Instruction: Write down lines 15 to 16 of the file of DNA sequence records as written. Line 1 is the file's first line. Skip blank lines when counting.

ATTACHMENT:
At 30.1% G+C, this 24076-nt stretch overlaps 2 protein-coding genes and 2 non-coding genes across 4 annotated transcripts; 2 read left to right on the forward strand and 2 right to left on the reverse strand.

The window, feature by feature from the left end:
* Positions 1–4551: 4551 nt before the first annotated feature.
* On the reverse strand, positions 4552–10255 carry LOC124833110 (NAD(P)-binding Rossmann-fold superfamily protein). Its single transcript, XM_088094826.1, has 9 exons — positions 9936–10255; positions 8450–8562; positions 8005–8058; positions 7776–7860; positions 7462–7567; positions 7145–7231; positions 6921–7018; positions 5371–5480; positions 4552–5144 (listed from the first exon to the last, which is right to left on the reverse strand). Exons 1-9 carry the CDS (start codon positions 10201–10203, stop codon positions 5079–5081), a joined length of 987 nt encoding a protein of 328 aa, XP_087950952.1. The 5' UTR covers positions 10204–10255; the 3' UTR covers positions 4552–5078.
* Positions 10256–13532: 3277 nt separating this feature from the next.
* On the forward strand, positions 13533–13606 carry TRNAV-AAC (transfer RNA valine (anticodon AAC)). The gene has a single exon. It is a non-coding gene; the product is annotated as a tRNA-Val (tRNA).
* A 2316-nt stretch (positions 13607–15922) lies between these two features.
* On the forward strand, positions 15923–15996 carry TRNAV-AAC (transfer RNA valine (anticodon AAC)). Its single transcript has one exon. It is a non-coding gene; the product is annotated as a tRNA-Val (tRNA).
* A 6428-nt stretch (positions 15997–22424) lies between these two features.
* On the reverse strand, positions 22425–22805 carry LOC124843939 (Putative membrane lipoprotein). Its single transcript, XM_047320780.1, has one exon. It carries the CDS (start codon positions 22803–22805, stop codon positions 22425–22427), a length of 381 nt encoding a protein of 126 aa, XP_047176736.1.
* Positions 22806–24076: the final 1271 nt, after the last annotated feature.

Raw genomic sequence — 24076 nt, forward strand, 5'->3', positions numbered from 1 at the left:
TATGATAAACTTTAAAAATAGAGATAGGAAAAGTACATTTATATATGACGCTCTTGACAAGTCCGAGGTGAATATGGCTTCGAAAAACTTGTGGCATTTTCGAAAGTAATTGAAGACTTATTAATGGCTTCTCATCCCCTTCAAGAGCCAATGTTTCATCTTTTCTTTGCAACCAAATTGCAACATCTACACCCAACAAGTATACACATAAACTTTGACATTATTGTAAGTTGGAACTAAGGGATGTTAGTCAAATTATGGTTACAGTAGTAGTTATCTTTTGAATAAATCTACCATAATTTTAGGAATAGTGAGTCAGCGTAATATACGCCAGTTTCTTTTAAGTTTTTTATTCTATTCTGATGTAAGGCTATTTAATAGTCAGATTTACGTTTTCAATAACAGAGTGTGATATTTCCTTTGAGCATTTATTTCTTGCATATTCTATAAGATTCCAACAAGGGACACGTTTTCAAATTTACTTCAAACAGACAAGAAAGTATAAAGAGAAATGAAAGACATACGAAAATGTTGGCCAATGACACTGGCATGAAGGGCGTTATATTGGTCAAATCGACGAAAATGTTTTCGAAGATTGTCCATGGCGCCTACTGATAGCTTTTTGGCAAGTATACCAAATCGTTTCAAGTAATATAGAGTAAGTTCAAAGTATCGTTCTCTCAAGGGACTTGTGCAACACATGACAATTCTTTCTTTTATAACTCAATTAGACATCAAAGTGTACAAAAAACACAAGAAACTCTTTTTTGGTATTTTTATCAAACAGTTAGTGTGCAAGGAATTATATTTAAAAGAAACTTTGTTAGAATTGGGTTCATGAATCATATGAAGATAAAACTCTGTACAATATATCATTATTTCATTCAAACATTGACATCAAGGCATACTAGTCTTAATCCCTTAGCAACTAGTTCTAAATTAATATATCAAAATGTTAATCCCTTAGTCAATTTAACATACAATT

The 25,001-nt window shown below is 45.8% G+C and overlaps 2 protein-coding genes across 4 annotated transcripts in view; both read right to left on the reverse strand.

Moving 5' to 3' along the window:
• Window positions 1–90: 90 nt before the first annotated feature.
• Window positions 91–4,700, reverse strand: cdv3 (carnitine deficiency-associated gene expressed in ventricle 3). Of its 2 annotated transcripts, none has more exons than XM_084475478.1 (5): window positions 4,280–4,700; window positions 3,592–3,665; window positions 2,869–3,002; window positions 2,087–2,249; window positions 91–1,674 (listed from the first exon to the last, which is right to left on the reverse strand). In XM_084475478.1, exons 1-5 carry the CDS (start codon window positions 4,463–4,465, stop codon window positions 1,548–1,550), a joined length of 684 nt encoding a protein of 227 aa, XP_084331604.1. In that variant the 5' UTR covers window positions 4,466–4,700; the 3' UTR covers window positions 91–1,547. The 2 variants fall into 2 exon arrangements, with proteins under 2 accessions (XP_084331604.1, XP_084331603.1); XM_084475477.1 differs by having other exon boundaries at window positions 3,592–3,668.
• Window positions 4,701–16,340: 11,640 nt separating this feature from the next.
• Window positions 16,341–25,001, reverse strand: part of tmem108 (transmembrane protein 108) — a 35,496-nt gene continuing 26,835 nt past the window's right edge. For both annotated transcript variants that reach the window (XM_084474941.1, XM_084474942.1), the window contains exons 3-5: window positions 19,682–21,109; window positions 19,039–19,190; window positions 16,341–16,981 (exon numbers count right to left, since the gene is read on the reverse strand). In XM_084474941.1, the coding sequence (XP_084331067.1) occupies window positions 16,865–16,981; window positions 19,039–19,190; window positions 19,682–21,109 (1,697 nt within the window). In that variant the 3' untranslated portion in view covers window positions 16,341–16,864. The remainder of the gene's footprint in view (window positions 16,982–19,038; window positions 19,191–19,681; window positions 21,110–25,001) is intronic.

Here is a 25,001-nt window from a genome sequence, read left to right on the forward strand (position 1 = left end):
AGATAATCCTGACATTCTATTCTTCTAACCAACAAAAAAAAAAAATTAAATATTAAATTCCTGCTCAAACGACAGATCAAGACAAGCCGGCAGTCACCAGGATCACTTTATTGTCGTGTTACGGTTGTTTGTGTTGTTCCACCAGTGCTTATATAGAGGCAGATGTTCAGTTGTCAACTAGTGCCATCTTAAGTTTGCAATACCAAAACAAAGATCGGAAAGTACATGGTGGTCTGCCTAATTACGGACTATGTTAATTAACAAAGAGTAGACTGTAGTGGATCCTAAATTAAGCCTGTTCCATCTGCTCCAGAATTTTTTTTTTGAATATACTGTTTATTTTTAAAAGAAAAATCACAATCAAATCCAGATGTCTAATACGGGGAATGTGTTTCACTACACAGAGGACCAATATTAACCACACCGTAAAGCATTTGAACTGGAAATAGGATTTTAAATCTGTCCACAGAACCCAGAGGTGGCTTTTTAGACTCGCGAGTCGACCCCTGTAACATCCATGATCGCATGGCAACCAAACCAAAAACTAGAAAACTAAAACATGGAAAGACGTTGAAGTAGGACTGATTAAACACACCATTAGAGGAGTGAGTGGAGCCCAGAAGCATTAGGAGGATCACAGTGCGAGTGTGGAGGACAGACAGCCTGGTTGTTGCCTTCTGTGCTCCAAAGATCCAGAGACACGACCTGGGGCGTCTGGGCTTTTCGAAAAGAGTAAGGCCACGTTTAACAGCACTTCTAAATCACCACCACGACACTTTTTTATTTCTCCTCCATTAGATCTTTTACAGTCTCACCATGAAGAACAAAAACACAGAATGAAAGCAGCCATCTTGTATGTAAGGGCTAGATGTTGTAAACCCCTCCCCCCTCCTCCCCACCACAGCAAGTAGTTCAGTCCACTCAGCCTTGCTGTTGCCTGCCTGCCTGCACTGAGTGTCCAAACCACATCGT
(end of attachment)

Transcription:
Moving 5' to 3' along the window:
• Window positions 1–90: 90 nt before the first annotated feature.